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I'm researching into starting a small library with the following desired requirements:

  1. builds natively on 3 platforms: Linux, Windows, OS X
  2. has bindings for 3 dynamic languages: Python, Ruby, Lua
  3. relies on code from external projects: clutter, cairo, pango

Is there a way to create a build environment that will somehow bypass the external libraries build system?

The naive use case would be to just download the library source code, have a script inside the source code download the dependencies' source code and patch things if need be, then just build everything in one command using the native environment (XCode on OS X, Visual Studio Express on Windows and GCC on Linux).

The final library should have all the dependencies statically linked.

What are my options? How should I best approach this? Any tutorials or useful links are appreciated.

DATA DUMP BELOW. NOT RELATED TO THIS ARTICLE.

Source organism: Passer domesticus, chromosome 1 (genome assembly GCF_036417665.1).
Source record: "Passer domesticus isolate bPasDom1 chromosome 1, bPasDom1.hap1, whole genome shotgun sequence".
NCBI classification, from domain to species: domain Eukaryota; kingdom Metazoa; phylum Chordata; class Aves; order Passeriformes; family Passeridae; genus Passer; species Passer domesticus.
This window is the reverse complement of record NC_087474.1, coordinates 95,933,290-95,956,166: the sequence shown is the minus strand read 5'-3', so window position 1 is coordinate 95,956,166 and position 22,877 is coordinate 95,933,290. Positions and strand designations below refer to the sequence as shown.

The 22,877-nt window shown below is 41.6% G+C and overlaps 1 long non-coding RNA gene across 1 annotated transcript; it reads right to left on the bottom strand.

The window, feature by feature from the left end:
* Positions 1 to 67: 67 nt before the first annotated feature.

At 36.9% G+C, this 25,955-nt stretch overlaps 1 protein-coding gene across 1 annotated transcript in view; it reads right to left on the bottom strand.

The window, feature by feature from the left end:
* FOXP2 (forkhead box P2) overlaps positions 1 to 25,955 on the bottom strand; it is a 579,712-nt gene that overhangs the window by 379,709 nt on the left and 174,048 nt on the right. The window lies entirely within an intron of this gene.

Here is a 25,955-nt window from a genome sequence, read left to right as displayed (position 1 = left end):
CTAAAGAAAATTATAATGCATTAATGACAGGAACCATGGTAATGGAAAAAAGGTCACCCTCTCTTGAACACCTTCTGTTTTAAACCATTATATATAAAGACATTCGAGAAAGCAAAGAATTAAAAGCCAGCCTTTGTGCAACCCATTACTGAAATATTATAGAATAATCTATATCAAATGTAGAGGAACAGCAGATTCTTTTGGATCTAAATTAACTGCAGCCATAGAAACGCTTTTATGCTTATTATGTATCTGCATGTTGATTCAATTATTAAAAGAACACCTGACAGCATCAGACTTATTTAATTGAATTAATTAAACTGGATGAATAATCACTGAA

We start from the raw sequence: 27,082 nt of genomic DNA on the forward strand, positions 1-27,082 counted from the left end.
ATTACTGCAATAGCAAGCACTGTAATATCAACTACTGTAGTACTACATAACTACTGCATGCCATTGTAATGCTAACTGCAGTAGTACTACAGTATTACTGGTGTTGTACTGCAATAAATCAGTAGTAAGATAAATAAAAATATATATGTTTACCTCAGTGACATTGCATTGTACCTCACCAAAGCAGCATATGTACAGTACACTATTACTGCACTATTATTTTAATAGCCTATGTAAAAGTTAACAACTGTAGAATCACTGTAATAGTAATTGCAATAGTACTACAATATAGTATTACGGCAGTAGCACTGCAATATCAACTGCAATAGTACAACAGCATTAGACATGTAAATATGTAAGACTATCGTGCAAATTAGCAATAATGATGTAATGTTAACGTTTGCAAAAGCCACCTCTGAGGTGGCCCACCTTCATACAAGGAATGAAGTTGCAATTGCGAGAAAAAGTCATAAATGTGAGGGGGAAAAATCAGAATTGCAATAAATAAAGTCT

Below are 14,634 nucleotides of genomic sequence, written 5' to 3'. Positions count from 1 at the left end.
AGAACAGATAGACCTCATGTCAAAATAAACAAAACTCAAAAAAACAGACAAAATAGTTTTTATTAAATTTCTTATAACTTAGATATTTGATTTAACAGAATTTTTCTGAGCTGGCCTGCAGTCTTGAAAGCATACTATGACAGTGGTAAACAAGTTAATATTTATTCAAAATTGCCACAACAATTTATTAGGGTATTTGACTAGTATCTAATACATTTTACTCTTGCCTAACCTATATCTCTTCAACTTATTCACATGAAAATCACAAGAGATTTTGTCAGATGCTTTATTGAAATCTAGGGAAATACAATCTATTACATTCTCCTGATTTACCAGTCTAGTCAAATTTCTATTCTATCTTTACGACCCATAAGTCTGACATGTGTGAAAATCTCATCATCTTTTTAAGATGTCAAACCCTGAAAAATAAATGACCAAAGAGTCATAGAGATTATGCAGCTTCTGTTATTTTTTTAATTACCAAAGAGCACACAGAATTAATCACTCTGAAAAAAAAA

Thank you in advance! :)

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1 Answer 1

I would take a look at (formerly Hudson).

Its designed for continuous integration, but as a side effect have a tremendously flexible build job configuration engine that can invoke a variety of build tools.

It also has the concept of slave nodes and associating specific jobs with those nodes, so you can put together a sequence of build jobs that are associated with slave nodes on the appropriate OS's that use best of breed build tools for each language.

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thank you! I'll take a look. – pdamoc Mar 31 '11 at 17:39

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